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Hussein v. Hotel Employees and Restaurant Union

November 21, 2007


The opinion of the court was delivered by: Ronald L. Ellis, United States Magistrate Judge



Plaintiff Mamdouh Hussein filed an employment discrimination suit against the Hotel Employees and Restaurant Union, Local 6 ("Union"), and Peter Ward (collectively, "Defendants"), on June 1, 2005. Plaintiff claims that he was unjustly terminated from his position as a roll-call waiter for the Union. The suit was referred to the Court for settlement on March 21, 2007. A settlement conference was held on May 29, 2007, wherein both Parties agreed to settle the case for $36,000. Before the Court is a motion by Defendants to confirm an agreement to settle the case based on a recommendation by the Court. For the reasons that follow, the Court finds that a knowing and voluntary settlement was agreed to by the Parties on May 29, 2007, and that no material misrepresentations warrant voiding the agreement.


After the settlement conference, Plaintiff filed an objection and rejection of the settlement agreement on June 6, 2007. Plaintiff informed the Court through correspondence that he believed Defendants had misrepresented the average salaries for employees in similar job positions used to evaluate the settlement agreement. Plaintiff asserted that the average salaries of employees in similar positions were significantly higher than Defendants had led both Plaintiff and the Court to believe. Defendants denied these claims, and filed a motion to confirm the settlement on September 11, 2007. The Court ordered a hearing to allow each side to present whatever evidence it had on salaries or any other alleged misrepresentations to the Court at the May 29, 2007 conference.


At the hearing before the Court on October 12, 2007, Hussein indicated that the settlement was not valid because the earnings of roll-call workers given to him by Defendants underestimated the earning potential of roll-call workers. The Court interprets Hussein's claim to be that the settlement was secured by fraud and that he should be relieved from the agreement. His position is therefore analogous to an application under Rule 60, FED. R. CIV. P. Under Rule 60(b)(3), "the court may relieve a party from a . . . proceeding . . . for fraud . . . misrepresentation, or other misconduct of an adverse party." FED. R. CIV. P. 60(b)(3). "To prevail on a Rule 60(b)(3) motion, a movant must show that the conduct complained of prevented the moving party from fully and fairly presenting his case." State Street Bank & Trust Co. v. Inversions Errazuriz Limitada, 374 F.3d 158, 176 (2d Cir. 2004) (citations omitted). In this case, Plaintiff asserts that by providing erroneous figures for the earnings of roll-call workers, Defendants misled the Court on the value of his claim.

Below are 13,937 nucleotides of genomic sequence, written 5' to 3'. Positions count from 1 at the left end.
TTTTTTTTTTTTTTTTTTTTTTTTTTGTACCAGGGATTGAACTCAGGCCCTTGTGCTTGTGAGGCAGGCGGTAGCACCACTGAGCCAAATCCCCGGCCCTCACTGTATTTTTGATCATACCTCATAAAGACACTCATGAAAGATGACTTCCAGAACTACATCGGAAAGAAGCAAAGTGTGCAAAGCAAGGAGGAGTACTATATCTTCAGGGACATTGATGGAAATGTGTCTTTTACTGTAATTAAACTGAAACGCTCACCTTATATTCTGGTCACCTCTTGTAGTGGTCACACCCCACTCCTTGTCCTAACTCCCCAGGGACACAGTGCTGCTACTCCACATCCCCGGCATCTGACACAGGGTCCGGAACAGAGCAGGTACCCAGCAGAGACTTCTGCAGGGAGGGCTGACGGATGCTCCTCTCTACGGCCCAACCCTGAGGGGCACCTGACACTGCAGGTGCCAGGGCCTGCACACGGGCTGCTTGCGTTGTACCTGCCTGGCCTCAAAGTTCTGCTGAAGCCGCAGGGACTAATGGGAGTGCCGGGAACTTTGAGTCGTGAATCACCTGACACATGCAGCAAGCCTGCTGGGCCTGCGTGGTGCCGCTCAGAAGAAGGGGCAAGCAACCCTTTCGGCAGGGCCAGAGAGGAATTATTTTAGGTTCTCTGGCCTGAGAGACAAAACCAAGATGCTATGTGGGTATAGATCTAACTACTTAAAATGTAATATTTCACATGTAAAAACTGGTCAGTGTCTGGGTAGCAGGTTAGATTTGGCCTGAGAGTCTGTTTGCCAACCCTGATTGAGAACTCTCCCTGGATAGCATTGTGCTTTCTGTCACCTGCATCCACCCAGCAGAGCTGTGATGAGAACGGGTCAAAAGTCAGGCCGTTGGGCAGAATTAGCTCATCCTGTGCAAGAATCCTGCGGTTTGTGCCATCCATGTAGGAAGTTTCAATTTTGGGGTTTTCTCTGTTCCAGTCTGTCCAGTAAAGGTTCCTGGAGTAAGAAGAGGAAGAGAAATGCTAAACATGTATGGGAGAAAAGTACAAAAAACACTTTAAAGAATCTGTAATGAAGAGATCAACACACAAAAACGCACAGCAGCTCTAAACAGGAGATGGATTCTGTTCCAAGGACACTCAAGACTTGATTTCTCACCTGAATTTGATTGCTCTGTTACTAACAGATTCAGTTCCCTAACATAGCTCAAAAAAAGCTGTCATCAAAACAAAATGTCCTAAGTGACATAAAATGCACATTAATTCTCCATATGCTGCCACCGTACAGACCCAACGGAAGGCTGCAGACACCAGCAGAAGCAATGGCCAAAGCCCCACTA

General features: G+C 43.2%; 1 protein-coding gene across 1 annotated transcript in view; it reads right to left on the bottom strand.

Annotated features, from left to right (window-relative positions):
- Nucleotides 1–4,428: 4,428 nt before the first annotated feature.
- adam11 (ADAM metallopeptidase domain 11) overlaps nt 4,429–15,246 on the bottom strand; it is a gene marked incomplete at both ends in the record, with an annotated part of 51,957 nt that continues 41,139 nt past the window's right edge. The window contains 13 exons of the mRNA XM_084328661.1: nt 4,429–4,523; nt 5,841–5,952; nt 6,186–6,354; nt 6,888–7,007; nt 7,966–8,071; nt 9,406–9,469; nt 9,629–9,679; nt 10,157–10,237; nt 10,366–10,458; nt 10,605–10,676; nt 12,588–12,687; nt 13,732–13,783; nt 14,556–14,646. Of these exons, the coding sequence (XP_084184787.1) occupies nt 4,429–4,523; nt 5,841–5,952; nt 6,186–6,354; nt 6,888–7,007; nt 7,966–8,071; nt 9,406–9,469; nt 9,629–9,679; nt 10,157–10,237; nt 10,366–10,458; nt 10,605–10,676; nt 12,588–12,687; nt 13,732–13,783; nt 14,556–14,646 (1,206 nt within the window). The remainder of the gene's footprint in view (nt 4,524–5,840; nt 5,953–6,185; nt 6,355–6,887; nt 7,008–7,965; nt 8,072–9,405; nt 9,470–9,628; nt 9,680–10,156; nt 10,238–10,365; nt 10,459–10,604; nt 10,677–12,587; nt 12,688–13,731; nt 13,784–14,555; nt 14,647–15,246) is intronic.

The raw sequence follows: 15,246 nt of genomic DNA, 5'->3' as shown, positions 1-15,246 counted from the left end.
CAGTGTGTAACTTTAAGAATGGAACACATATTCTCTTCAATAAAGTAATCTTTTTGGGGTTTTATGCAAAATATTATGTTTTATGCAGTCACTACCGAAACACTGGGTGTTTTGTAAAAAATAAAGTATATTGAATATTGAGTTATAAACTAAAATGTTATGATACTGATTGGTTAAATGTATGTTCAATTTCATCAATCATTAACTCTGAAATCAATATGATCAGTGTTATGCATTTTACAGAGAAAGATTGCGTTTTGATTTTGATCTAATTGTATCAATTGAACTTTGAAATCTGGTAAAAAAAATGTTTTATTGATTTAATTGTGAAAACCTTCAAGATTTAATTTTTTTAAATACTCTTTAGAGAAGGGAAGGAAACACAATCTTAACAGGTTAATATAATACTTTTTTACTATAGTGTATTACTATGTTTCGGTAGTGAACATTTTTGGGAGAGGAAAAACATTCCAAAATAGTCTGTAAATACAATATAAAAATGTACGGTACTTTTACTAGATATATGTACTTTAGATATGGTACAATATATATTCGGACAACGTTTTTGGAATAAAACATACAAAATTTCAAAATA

At the hearing on October 12, 2007, the Court directed Defendants to submit data on the annual earnings of employees in similar roll-call positions as Plaintiff. On October 23, Defendants filed roll-call earnings for the years 2005 and 2006. (Defendants' October 23, 2007 Letter.) For these years, the average income was $15,122 and $14,586, respectively, with ranges of $530 to $23,709 in 2005 and $291 to $25,002 in 2006.

Defendants argue that these average earnings demonstrate that the settlement proposed by the Court, and accepted by the Parties, is fair. They point out that Plaintiff had limited earnings for the years 1998 to 2000 when he was terminated from roll-call, and that there is no evidence that he would have been a high earner. (See Affirmation of Barry N. Saltzman in Support of the Motion to Confirm Settlement, Ex. A: Hotel Trade Council Listing of Functions for Mamdouh Hussein, 1997-2000 (where Hussein worked twenty-seven functions in 1997, nine in 1998, eight in 1999, and six in 2000).) Plaintiff maintains that the settlement should be based on the maximum yearly earnings by roll-call workers. The Court finds that average earnings is a reasonable estimate of potential lost wages for settlement purposes in this case.

There is no evidence that Defendants misrepresented the earning potential of roll-call waiters, or that Plaintiff was prevented from fully and fairly presenting his case when the settlement agreement was made before the Court. The $36,000 settlement represents approximately two and one-half years of the average salary during the last two years. Moreover, it would be reasonable to expect some discount for the uncertainty of result at trial.


Plaintiff, having failed to demonstrate that the settlement amount was based on erroneous data, the Court finds no reason to void the agreement. Hussein is directed to sign the settlement agreement by November 30, 2007.


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